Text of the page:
Pollen dispersal of oilseed rape: estimation of the dispersal function and effects of field dimension.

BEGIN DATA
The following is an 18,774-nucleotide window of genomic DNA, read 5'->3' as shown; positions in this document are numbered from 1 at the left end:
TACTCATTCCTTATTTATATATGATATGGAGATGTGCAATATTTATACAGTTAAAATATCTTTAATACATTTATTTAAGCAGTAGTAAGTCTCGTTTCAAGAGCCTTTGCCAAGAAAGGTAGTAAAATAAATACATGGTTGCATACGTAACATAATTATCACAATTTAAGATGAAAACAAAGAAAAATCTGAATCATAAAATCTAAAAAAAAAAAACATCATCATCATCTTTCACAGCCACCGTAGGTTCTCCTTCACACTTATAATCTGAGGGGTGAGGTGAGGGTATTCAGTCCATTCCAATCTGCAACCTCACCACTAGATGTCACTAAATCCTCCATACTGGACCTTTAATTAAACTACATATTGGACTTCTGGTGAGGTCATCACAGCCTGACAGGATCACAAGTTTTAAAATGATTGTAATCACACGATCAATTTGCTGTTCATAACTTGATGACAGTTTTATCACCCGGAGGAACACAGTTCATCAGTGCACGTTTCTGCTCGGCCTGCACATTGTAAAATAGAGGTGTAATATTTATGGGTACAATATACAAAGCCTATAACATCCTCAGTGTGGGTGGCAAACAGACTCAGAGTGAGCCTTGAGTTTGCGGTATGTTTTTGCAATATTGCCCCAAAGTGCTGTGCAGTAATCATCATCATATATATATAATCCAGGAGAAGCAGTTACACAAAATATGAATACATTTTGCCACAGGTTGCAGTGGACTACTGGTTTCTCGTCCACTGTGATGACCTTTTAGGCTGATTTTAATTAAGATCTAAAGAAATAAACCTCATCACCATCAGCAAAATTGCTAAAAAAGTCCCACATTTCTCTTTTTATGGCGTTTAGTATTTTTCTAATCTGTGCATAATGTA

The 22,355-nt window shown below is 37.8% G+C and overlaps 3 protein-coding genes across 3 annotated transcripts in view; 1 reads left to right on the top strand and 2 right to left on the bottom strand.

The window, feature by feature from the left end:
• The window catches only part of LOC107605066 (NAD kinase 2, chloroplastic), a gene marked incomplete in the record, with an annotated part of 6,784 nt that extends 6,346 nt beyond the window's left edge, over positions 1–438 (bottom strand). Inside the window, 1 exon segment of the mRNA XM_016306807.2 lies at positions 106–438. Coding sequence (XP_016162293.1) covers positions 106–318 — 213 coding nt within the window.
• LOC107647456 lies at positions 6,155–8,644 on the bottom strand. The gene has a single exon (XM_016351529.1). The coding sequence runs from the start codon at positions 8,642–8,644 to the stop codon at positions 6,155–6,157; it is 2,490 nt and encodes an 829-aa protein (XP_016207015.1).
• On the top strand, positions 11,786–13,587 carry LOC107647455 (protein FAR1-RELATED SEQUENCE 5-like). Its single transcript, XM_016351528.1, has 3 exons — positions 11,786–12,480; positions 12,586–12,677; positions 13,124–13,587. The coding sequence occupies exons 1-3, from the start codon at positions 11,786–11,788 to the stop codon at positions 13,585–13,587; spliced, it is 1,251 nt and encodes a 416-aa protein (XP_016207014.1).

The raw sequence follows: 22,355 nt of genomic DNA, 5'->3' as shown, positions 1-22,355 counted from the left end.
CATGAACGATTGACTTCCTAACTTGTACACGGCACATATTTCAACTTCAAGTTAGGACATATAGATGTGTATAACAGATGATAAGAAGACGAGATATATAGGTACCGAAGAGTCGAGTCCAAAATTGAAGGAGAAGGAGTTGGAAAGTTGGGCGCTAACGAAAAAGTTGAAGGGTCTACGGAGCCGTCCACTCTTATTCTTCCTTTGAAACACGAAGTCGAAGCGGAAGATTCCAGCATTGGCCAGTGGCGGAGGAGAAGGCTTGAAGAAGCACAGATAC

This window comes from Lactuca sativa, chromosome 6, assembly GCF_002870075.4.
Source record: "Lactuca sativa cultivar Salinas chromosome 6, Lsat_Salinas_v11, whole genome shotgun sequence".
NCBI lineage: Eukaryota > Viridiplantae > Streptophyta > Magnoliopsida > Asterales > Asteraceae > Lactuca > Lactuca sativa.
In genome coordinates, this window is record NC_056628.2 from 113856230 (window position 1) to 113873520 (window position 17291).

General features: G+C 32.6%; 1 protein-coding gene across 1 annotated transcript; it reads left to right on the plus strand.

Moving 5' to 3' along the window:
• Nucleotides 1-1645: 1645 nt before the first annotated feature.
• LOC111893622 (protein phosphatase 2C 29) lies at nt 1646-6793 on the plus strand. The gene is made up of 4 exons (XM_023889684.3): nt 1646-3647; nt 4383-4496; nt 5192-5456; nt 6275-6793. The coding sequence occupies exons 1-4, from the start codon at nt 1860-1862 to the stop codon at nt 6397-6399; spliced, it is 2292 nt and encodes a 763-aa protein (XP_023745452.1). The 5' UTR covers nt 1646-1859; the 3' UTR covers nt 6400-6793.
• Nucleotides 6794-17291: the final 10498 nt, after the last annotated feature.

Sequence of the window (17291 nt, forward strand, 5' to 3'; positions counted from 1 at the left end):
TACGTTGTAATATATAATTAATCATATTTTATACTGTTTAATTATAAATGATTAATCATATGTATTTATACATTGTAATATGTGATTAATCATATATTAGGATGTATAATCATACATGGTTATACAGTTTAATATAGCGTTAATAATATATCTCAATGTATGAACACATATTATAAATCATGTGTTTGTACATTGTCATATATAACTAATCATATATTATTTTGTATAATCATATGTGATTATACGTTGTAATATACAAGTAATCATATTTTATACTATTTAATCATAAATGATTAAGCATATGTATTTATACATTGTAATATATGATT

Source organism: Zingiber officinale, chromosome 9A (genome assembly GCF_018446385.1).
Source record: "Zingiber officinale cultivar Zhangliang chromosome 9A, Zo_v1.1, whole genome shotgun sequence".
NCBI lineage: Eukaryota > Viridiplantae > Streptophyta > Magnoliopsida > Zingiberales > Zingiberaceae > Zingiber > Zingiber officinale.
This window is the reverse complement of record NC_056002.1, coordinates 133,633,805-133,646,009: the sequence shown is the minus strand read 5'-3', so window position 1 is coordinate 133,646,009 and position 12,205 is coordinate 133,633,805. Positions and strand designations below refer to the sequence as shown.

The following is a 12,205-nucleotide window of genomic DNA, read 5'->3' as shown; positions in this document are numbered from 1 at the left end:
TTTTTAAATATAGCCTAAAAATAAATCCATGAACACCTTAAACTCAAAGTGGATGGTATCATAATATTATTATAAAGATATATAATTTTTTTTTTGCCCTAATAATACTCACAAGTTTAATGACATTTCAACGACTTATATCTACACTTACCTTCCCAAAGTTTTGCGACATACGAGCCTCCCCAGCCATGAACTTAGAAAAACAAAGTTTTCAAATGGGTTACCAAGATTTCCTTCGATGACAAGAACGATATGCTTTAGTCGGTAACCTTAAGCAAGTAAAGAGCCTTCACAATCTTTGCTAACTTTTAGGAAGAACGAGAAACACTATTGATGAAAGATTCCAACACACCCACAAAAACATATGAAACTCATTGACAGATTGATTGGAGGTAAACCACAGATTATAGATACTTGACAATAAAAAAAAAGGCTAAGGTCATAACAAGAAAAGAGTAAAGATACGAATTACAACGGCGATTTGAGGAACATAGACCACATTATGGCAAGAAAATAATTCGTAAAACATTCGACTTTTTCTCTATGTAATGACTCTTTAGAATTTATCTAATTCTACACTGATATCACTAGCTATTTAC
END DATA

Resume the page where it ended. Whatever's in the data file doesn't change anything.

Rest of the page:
Debate continues regarding the ecological impacts of genetically modified (GM) crops and their coexistence with non-GM crops in Europe. In this debate, quantitative predictions of gene dispersal by pollen are necessary, and as a result numerous plot-to-plot gene flow experiments have been performed with various crops. However, plot-to-plot cross-pollination rates (CPR) depend on spatial configuration of plots, implying that (i) they are difficult to compare among experiments and (ii) functions directly fitted on CPR data are inappropriate for predictions in other spatial contexts. Modelling pollen dispersal via an individual dispersal function (IDF) circumvents these problems by accounting for spatial designs. We detail for oilseed rape how this approach can be used to both estimate an IDF from field data and predict CPR between two neighbouring fields of various sizes and shapes. Predictions were used to investigate the sensitivity of CPR to the family of IDF, the uncertainty in parameter estimates and the effects of field dimensions and isolation distances. We fitted a range of families of IDF, including several types of tails, on previously published data. The best IDF was a fat-tailed power-law function, meaning frequent long-distance dispersal. The choice of IDF appeared crucial when predicting CPR between fields, occasionally being even more important than the distance between fields. Width of the source field and depth of the recipient field were next in importance. When approximated CPR were calculated without considering field dimensions, using distance between field centres gave better performance than field margins. Synthesis and applications. This study demonstrates the value of IDF for quantitative predictions of pollen flow in variable spatial configurations. A spatially explicit model of agro-ecosystems used to define management rules for the commercial release of GM crops in Europe already employs IDF but underestimates long-distance dispersal for oilseed rape. These new parameter estimates will refine the performance of these models. Moreover, the detailed guidelines for estimating an IDF should encourage such statistical analysis of other dispersal data, enabling comparisons of dispersal data obtained for different environments and species and providing new IDF for management models.